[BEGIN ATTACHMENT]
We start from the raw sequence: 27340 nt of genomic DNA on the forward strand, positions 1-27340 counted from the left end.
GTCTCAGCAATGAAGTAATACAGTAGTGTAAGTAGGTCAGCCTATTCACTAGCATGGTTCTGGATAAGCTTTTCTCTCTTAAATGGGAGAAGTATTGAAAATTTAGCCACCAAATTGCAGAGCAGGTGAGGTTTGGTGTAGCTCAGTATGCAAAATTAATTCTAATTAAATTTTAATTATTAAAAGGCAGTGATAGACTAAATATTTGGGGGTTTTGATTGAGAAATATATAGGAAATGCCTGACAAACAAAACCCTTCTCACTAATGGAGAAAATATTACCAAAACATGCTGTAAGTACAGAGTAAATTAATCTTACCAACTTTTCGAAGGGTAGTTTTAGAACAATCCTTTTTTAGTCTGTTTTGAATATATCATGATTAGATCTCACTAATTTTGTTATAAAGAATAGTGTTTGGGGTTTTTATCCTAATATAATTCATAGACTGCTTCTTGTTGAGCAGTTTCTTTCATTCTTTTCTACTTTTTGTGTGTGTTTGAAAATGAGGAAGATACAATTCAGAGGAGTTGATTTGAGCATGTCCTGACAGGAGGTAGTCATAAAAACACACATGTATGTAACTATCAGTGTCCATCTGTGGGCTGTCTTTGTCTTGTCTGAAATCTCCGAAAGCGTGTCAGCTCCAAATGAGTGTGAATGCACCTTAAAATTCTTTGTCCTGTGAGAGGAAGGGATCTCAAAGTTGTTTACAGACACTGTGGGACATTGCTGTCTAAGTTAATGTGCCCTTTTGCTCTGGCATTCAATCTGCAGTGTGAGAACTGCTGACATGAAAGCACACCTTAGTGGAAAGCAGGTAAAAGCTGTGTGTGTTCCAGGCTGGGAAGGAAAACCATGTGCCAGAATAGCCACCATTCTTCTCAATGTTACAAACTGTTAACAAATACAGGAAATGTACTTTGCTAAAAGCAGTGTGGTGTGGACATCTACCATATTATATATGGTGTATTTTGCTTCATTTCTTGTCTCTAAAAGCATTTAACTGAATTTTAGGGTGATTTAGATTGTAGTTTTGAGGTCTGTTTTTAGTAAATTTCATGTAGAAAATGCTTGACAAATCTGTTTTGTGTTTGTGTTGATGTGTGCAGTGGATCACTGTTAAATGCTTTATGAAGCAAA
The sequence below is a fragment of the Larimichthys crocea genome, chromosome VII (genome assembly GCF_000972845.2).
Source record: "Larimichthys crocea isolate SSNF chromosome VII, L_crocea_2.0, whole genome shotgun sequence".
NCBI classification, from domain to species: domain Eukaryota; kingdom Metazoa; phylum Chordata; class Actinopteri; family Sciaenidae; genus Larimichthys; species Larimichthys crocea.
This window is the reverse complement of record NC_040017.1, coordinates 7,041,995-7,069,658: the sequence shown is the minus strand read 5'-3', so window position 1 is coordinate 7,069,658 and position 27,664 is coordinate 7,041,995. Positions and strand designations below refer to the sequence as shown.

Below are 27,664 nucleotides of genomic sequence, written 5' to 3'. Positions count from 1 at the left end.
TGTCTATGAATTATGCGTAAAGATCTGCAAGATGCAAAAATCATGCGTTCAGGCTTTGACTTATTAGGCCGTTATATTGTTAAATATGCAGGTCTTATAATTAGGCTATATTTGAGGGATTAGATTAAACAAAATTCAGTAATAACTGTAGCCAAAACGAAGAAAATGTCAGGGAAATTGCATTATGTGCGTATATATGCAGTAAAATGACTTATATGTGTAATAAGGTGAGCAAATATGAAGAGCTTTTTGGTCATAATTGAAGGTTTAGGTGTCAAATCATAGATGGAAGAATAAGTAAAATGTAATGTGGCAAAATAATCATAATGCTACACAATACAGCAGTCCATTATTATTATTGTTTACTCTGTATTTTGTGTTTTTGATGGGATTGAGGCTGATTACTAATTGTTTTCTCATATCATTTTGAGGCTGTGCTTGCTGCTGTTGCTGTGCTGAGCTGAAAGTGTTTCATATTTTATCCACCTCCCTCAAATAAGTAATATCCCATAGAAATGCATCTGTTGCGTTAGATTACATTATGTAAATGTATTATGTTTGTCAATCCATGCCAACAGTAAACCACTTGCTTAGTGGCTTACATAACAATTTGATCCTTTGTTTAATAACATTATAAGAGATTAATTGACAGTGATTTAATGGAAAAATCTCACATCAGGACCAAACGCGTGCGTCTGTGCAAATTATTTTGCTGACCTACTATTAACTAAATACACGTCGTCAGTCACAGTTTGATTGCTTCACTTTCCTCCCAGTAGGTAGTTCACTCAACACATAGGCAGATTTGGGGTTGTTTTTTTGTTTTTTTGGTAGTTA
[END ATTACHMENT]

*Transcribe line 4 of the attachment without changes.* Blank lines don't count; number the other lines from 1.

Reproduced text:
Source record: "Larimichthys crocea isolate SSNF chromosome VII, L_crocea_2.0, whole genome shotgun sequence".